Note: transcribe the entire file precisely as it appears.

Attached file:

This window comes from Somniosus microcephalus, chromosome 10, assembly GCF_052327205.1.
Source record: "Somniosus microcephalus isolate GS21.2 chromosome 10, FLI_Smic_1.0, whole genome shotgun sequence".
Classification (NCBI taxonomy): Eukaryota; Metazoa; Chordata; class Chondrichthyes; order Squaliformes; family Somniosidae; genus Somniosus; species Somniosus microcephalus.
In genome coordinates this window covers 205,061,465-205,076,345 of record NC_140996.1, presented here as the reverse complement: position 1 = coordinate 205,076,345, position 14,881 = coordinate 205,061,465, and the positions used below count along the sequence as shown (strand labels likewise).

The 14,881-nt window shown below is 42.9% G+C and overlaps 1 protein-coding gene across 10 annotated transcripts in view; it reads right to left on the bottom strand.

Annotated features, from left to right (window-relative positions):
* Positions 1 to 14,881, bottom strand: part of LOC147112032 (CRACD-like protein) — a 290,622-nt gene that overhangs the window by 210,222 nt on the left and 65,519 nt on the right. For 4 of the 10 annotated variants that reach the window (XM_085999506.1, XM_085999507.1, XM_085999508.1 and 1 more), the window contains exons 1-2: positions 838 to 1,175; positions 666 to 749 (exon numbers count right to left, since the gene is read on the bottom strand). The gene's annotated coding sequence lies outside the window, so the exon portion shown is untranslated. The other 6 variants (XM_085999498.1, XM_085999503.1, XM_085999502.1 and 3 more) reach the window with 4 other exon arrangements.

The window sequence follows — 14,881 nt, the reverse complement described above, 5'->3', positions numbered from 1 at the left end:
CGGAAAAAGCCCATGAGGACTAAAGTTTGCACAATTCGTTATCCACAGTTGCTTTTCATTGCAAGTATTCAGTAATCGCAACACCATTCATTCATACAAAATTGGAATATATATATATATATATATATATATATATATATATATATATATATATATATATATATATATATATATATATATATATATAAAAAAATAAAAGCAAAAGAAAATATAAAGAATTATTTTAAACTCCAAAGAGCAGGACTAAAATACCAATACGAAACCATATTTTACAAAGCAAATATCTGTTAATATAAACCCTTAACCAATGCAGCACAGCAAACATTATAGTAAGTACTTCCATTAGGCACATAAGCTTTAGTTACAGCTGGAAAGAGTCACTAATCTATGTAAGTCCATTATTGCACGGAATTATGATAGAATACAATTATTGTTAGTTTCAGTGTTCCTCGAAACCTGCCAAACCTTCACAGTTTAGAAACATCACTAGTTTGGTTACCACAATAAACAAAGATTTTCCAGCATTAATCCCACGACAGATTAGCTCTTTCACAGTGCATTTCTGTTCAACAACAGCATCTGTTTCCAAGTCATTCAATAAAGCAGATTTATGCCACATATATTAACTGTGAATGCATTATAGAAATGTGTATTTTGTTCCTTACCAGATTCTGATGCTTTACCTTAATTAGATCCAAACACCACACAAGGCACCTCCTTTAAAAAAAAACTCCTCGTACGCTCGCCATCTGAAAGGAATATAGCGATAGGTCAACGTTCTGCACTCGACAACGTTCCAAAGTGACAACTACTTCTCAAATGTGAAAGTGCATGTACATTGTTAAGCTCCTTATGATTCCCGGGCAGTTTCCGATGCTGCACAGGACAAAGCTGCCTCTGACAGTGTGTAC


This window comes from Somniosus microcephalus, chromosome 10, assembly GCF_052327205.1.
Source record: "Somniosus microcephalus isolate GS21.2 chromosome 10, FLI_Smic_1.0, whole genome shotgun sequence".
Classification (NCBI taxonomy): Eukaryota; Metazoa; Chordata; class Chondrichthyes; order Squaliformes; family Somniosidae; genus Somniosus; species Somniosus microcephalus.
In genome coordinates this window covers 205,061,465-205,076,345 of record NC_140996.1, presented here as the reverse complement: position 1 = coordinate 205,076,345, position 14,881 = coordinate 205,061,465, and the positions used below count along the sequence as shown (strand labels likewise).

The 14,881-nt window shown below is 42.9% G+C and overlaps 1 protein-coding gene across 10 annotated transcripts in view; it reads right to left on the bottom strand.

Annotated features, from left to right (window-relative positions):
* Positions 1 to 14,881, bottom strand: part of LOC147112032 (CRACD-like protein) — a 290,622-nt gene that overhangs the window by 210,222 nt on the left and 65,519 nt on the right. For 4 of the 10 annotated variants that reach the window (XM_085999506.1, XM_085999507.1, XM_085999508.1 and 1 more), the window contains exons 1-2: positions 838 to 1,175; positions 666 to 749 (exon numbers count right to left, since the gene is read on the bottom strand). The gene's annotated coding sequence lies outside the window, so the exon portion shown is untranslated. The other 6 variants (XM_085999498.1, XM_085999503.1, XM_085999502.1 and 3 more) reach the window with 4 other exon arrangements.

The window sequence follows — 14,881 nt, the reverse complement described above, 5'->3', positions numbered from 1 at the left end:
CGGAAAAAGCCCATGAGGACTAAAGTTTGCACAATTCGTTATCCACAGTTGCTTTTCATTGCAAGTATTCAGTAATCGCAACACCATTCATTCATACAAAATTGGAATATATATATATATATATATATATATATATATATATATATATATATATATATATATATATATATATATATATATATATATAAAAAAATAAAAGCAAAAGAAAATATAAAGAATTATTTTAAACTCCAAAGAGCAGGACTAAAATACCAATACGAAACCATATTTTACAAAGCAAATATCTGTTAATATAAACCCTTAACCAATGCAGCACAGCAAACATTATAGTAAGTACTTCCATTAGGCACATAAGCTTTAGTTACAGCTGGAAAGAGTCACTAATCTATGTAAGTCCATTATTGCACGGAATTATGATAGAATACAATTATTGTTAGTTTCAGTGTTCCTCGAAACCTGCCAAACCTTCACAGTTTAGAAACATCACTAGTTTGGTTACCACAATAAACAAAGATTTTCCAGCATTAATCCCACGACAGATTAGCTCTTTCACAGTGCATTTCTGTTCAACAACAGCATCTGTTTCCAAGTCATTCAATAAAGCAGATTTATGCCACATATATTAACTGTGAATGCATTATAGAAATGTGTATTTTGTTCCTTACCAGATTCTGATGCTTTACCTTAATTAGATCCAAACACCACACAAGGCACCTCCTTTAAAAAAAAACTCCTCGTACGCTCGCCATCTGAAAGGAATATAGCGATAGGTCAACGTTCTGCACTCGACAACGTTCCAAAGTGACAACTACTTCTCAAATGTGAAAGTGCATGTACATTGTTAAGCTCCTTATGATTCCCGGGCAGTTTCCGATGCTGCACAGGACAAAGCTGCCTCTGACAGTGTGTAC